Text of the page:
How To Deep Clean A Cauliflower With Salt And Vinegar

Washing fruits and vegetables never seemed like rocket science, not until the "correct" way to clean strawberries started making the rounds of social media, at least. As netizens were introduced to the colonies of bugs hiding deep within the berries, water no longer cut it: It was time to start washing fresh produce with salt or vinegar. Much like strawberries, cauliflower tends to be filled with hidden creepy crawlies that water alone may not be able to get rid of, which is why you should consider deep cleaning it with salt and vinegar.

According to a video posted by Tennessee-based Redleaf Ranch on TikTok, you should let your cauliflower sit in a bowl of water mixed with salt and white vinegar for about 10 minutes before you chop and cook it. The salt and vinegar mixture will suck out all the dirt and bugs hidden inside the crevices of the cauliflower and leave you with a clean vegetable that is safe for eating. Once you toss the mucky water out, chop your cauliflower and rinse it in clean water before you get down to cooking it.

Does salt and vinegar really help?

Cauliflowers are naturally filled with crevices and nooks that are perfect hiding spots for dirt, bacteria, and tiny bugs that aren't always visible, which is where salt and vinegar come in. The acid in vinegar has long made it a favorable cleaning agent around the house. A vinegar cleaning solution can remove bacteria, pesticides, microorganisms, and any wax coating on fruits and vegetables. Not to mention that white vinegar is perfectly safe for consumption, making it an excellent liquid to wash edible items with. The same goes for salt: Soaking vegetables like cauliflower in salt water removes pesticides and insecticides and destroys harmful bugs and bacteria.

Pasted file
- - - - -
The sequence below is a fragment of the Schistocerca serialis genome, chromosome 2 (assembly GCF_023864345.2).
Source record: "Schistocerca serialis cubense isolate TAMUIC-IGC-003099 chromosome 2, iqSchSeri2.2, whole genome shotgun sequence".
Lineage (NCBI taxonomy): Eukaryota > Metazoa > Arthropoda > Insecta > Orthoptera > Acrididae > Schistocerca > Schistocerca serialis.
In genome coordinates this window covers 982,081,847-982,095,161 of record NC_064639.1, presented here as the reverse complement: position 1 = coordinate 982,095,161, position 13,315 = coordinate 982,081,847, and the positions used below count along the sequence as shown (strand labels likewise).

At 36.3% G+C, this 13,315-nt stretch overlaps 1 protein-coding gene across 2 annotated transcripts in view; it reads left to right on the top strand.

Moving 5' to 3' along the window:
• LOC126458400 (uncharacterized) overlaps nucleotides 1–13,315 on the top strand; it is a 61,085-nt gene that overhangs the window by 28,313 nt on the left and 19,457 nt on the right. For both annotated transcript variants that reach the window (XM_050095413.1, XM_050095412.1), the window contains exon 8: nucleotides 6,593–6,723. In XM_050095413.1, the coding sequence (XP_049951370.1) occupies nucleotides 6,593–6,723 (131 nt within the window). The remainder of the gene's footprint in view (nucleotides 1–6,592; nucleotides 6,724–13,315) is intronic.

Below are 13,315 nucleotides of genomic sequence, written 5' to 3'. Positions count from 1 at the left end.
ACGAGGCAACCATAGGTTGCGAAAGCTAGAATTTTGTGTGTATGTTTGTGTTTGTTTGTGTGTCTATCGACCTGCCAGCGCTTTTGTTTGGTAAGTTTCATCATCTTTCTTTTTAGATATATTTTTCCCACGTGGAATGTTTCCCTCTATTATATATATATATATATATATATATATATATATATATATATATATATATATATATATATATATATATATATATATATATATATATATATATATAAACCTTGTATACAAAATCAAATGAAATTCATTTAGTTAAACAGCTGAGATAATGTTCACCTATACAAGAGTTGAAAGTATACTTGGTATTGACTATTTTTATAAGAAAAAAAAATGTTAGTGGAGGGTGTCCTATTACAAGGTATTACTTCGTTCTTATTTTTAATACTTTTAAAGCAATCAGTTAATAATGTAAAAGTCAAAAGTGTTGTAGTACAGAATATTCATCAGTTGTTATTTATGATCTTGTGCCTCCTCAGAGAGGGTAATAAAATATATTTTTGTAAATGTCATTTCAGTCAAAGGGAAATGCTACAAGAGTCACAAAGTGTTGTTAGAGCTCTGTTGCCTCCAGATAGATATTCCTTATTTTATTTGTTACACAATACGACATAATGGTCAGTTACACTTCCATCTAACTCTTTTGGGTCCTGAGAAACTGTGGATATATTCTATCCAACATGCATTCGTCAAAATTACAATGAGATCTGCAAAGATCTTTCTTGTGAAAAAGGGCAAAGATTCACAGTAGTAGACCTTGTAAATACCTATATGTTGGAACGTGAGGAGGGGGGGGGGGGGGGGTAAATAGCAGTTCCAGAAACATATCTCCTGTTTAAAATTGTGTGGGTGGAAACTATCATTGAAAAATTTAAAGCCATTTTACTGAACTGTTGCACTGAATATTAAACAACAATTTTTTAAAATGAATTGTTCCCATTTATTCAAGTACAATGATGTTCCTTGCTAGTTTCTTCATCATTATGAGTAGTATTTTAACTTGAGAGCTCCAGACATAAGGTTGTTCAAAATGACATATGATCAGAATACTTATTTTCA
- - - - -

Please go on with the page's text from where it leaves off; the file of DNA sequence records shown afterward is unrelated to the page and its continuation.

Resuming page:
That said, vinegar or salt isn't always better than water. While Cook's Illustrated's experiments did find that diluted vinegar can kill more bacteria on produce like apples than water, some studies indicate otherwise (via NPR). Experts at Tennessee State University's Institute of Agricultural and Environmental Sciences found that a simple two-minute soak in plain water could get rid of 98% of the bacteria present in produce, including those — like cauliflower — that are filled with crevices. 

A 2006 study published in the Journal of Food Protection went on to add that cleaning produce in acidic liquids like vinegar did not significantly reduce surface contamination compared to if they were cleaned with a brush under cold running water, indicating that sometimes, water can be enough to rinse vegetables like cauliflower.

Prep the cauliflower before you clean it

Whether you choose to clean your cauliflower with just water or would prefer to soak it in a mixture of salt, white vinegar, and water as an extra precaution, it's crucial to prep the vegetable before you start cleaning it. To do so, you should first pull off the tough outer leaves that cover the cauliflower and then remove the sturdy stem on the bottom of the vegetable. Next, you should chop the vegetables into smaller pieces that are much easier to clean and get rid of the thick core of the cauliflower.

Once the tough-to-clean parts of the cauliflower have been removed and the vegetable is broken into smaller florets, you can get on to the cleaning part. Rinse the florets in running water to remove dirt, soak them in salt and vinegar water, and rinse them in fresh water again. Alternatively, boil the florets in hot water seasoned with salt for about two minutes. Doing so will remove the bacteria as the cauliflower is blanched, killing two stones in one go. Once the florets have been blanched, transferring them to a bowl filled with ice will immediately stop the cooking process and ensure that the cauliflower remains crispy when cooked. Once that is done, your cauliflower should be clean and ready for cooking.